The survey Australians’ Use of and Satisfaction with E-Government Services was commissioned on 29 January 2004 and managed by Finance to assess the strength of the Australian public’s preferences when contacting government through the internet. This was the first time such a survey, covering all tiers of government, was conducted in Australia. The results of the survey were published on 21 June 2005 and confirmed that the internet has become a mainstream choice for people to make contact with government. The results will provide valuable baseline data that will assist government agencies to meet citizen and business expectations from e-government.

Between 1 April 2004 and 29 October 2004, Finance conducted a review of the Commonwealth Electronic Procurement – Implementation Strategy, which had been released in April 2000. The review examined the effectiveness of the strategy in the light of the evolving electronic procurement environment and considered options for enhancing government electronic procurement. During the review, Finance consulted a wide range of agencies and industry peak bodies and examined international practices. The review found that the April 2000 strategy had been effective, but that there was scope to increase the effectiveness of implementation of the strategy. As a result of this review, Finance published three reports: Review of E-procurement Demonstration Projects, on 5 May 2005, Case Studies on E-procurement Implementations, on 5 May 2005, and Government E-procurement – Snapshot 2004, on 7 July 2005. Finance is also developing a Strategic Guide to e-Procurement, which should be published in April 2006.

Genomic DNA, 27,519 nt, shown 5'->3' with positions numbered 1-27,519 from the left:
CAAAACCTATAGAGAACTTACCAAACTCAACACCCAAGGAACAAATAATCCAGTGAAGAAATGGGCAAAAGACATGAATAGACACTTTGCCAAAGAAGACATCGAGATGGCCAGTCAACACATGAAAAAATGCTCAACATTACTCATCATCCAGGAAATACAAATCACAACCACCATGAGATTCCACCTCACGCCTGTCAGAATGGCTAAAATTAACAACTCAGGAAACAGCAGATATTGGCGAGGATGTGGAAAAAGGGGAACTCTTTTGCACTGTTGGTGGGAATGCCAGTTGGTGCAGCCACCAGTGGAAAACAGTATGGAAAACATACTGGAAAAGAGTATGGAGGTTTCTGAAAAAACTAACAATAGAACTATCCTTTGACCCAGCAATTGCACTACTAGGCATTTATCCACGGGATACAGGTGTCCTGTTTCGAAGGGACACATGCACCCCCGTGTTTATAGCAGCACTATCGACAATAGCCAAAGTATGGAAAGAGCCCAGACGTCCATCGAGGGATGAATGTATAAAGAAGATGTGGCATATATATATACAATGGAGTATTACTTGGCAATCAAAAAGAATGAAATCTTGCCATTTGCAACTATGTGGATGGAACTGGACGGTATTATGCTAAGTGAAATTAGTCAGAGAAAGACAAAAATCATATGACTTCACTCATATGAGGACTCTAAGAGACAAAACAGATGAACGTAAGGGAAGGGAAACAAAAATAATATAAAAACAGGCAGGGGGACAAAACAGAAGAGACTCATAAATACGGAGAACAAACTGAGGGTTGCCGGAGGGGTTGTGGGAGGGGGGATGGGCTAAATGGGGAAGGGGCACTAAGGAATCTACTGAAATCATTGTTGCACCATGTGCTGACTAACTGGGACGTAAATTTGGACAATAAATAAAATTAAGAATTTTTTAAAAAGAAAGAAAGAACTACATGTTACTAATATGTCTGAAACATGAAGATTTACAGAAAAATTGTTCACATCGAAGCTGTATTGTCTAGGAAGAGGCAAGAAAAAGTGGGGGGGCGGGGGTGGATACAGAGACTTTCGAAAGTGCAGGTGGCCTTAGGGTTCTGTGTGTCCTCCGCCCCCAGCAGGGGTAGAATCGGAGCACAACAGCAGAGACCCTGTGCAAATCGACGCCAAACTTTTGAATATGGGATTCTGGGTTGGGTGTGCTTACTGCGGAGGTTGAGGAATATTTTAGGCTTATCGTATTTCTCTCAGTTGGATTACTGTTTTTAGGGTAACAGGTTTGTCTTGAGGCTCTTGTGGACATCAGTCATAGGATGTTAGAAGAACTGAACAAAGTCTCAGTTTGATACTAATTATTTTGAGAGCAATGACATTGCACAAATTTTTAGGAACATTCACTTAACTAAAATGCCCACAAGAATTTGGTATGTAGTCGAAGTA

Access to Australian Government Publications and Information

During 2004–05, Finance enhanced the website, which provides a single online access point to government information and services, for users in Australia and internationally. The enhancements made the website more user-friendly and improved users’ ability to find information and services. The redesigned website was launched by the Special Minister of State on 23 June 2005. A whole-of-government search facility, using technology developed in Australia, was also developed for and shared use of it will be trialled across government agency websites during 2005–06.

The website was also redeveloped in 2004–05. The redevelopment made it easier to find Australian Government publications. The redesigned website was launched by the Special Minister of State on 21 April 2005.